In summary, in Acts there is no apostolic command for believers to observe the Sabbath or to meet on the Sabbath, although many Jewish believers surely chose to continue to do so. The Synagogue meeting was not the same as the Church gathering of believers, and as time went on these two communities increasingly became separate, naturally dividing over the issue of the Messiahship of Jesus. What is most clear and significant is that the non sabbath-keeping Gentiles who were joining the Church in great numbers were never instructed to keep the Sabbath. If believers were still to be under the Old Covenant or if the Sabbath Law still applied in the New Covenant, this necessarily would have been one of the first things that had to be taught to all the new Gentile converts. However, there is a total absence of such apostolic sabbath teaching, both in Acts and in the Epistles.

This is shown most clearly in Acts 15, an Early Church Council that met to discuss whether Gentile believers were required to be circumcised and keep the Law of Moses: 

Acts 15:1: “certain men came down from Judea and taught the brethren, “Unless you are circumcised according to the custom of Moses, you cannot be saved.”

Acts 15:5: “some of the sect of the Pharisees who believed rose up saying, “It is necessary to circumcise them and command them to keep the Law of Moses.”

Some would say that the issue here and in Paul’s related comments in Galatians was limited to circumcision (v1). But this does not bear examination, as verse 5 clearly widens it to the whole Law. You see, circumcision was not just a sign of Jewishness (as the sign of the Abrahamic Covenant), it was also an intrinsic part of the Mosaic Covenant, with new added significance and directions: “The Lord said to Moses, on the eighth day the boy is to be circumcised” (Leviticus 12:3). Notice that in Acts 15:1 and Acts 15:5 circumcision is related to Moses not Abraham, saying that they are to be: “circumcised according to the custom of Moses” for: “it is necessary to circumcise them and command them to keep the Law of Moses.” Circumcision was an essential part of keeping the Law. It was the sign of submission to the Law of Moses, obliging both Jew and Gentile to keep the whole Law: Galatians 5:3: “Again I declare to every man who lets himself be circumcised that he is obligated to obey the whole Law.” Thus all Gentile converts to Mosaic Judaism had to be circumcised.

Acts 15:24 confirms that the issue was not just circumcision but whether they were under the Law of Moses: “Since we have heard that some who went out from us have troubled you with words, unsettling your souls, saying, “You must be circumcised and KEEP the LAW” - to whom we gave no such Commandment.”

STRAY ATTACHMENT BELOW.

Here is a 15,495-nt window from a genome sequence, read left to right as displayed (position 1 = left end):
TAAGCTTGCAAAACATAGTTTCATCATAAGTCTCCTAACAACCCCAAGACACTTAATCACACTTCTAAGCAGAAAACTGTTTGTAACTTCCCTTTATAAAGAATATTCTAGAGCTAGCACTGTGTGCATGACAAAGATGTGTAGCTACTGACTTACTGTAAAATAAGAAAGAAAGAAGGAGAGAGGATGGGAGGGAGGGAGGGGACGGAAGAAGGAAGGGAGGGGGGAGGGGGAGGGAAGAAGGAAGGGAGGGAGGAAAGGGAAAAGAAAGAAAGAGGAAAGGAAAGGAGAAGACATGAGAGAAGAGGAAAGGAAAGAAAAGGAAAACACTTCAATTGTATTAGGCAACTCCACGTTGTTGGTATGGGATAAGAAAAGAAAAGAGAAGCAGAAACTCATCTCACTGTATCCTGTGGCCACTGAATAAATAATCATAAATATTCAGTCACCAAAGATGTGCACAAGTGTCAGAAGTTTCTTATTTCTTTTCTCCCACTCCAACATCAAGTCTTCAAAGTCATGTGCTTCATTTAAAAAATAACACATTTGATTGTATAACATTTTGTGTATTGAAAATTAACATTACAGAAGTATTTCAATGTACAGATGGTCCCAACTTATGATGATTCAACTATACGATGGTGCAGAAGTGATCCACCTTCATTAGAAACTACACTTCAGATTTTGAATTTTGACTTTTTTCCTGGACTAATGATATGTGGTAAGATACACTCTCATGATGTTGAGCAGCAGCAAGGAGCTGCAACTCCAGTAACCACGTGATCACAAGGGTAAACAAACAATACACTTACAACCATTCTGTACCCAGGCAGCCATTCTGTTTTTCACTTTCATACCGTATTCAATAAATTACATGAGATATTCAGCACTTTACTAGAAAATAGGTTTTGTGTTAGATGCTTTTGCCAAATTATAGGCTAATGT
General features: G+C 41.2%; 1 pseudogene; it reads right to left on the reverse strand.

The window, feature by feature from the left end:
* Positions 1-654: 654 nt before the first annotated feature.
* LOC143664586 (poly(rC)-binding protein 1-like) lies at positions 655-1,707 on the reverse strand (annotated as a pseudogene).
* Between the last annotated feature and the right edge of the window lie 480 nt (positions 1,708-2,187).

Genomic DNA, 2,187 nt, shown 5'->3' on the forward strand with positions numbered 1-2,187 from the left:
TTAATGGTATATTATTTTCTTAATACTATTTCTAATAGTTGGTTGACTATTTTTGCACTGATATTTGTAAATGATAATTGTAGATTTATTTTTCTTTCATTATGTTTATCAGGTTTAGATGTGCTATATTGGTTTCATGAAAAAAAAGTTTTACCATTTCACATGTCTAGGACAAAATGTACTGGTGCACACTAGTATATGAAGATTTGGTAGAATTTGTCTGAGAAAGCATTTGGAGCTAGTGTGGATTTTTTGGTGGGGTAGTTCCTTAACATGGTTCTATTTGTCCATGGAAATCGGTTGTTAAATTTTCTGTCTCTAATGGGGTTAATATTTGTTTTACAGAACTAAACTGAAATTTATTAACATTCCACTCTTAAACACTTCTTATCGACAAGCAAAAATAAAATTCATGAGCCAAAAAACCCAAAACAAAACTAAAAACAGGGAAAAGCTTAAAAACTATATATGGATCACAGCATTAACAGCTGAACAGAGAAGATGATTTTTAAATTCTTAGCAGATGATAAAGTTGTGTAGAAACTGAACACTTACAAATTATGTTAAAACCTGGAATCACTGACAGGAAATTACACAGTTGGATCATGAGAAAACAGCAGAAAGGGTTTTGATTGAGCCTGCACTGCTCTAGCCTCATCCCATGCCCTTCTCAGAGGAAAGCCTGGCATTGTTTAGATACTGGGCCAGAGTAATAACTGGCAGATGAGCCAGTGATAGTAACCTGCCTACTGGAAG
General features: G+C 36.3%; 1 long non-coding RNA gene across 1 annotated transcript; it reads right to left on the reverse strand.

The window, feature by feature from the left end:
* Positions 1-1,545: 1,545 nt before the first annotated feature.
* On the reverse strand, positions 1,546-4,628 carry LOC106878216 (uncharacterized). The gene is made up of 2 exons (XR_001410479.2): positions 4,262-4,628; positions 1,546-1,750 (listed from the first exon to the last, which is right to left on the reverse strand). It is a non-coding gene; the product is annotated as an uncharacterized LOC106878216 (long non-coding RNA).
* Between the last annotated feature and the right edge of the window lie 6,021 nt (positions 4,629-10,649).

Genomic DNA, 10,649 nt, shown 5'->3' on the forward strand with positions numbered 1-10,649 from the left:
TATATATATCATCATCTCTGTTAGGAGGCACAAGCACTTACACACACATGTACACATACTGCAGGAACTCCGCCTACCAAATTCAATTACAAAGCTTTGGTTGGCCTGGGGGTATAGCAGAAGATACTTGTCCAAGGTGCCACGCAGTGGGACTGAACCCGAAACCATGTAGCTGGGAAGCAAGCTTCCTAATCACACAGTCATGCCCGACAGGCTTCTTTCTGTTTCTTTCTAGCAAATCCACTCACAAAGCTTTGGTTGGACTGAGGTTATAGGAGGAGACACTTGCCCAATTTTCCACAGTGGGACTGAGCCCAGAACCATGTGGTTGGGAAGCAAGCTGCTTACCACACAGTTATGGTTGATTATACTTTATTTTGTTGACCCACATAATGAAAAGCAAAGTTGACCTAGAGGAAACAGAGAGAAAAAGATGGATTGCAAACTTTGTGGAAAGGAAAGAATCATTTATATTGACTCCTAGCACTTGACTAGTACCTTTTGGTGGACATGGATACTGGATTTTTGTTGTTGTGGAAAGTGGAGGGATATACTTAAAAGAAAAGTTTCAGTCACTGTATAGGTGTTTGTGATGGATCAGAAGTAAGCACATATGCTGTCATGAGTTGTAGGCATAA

So some Jewish believers in Jesus were teaching that Gentile converts had to be circumcised and obey the whole Law of Moses (including the Sabbath) in order to be saved. It was this teaching that Paul so fiercely opposed in Galatians, because it contradicted the Gospel of salvation by grace through faith in Christ alone, independent of our works. The Acts 15 Council addressed this vital issue of whether Gentile believers were required to keep the Law.

Peter made a decisive contribution in Acts 15:10: “Now therefore, why do you test God by putting a YOKE on the neck of the disciples which neither our fathers nor we were able to bear?” This Yoke was obviously not just circumcision, but the whole Law of Moses. His point was that it would be wrong to put the Gentiles believers under the yoke of the Law of Moses, which by implication included the Jewish Observance of the Sabbath. 

James’ final authoritative decision in Acts 15:19-20 agreed: “Therefore I judge that we should not trouble those from among the Gentiles who are turning to God (by requiring them to submit to the Law of Moses), but that we write to them to abstain from things polluted by idols, from sexual immorality, from things strangled, and from blood.” It is clear that Gentiles are not required to be under the Law of Moses. This is seen from the Food Law that was applied to them. They were permitted to eat all meats, with the only exception being: “to abstain from things strangled and from blood”, which is the very law that God had previously given to all nations through the Noahic Covenant (Genesis 9:4). The other 2 commands against idolatry and immorality are included because they are part of the universal Moral Law, which Gentiles ought to obey, although breaking these commands were widespread in their culture. But Gentiles are not to abstain from these things because they are subject to the Law of Moses, but because they are subject to the Moral and Noahic Law. 

Since Gentiles were not accustomed to keeping the Sabbath, if they were expected to observe the Sabbath Law, he surely would have mentioned it here, but he does not. On the contrary, the next verse, which concludes the judgement of James, clearly implies that Gentiles are not under the Law of Moses, including the Sabbath. 

Acts 15:21: “For Moses has had throughout many generations those who preach him in every city, being read in the synagogues every Sabbath.” Here he distinguishes between the local Church and the Jewish Synagogue (which meets each Sabbath). He is saying those who want to be instructed in the Law of Moses can get that from the Synagogue on the Sabbath, but that is not the teaching of the Church. Here he even mentions the Sabbath day, but gives no hint that the believing Gentiles are required to keep it.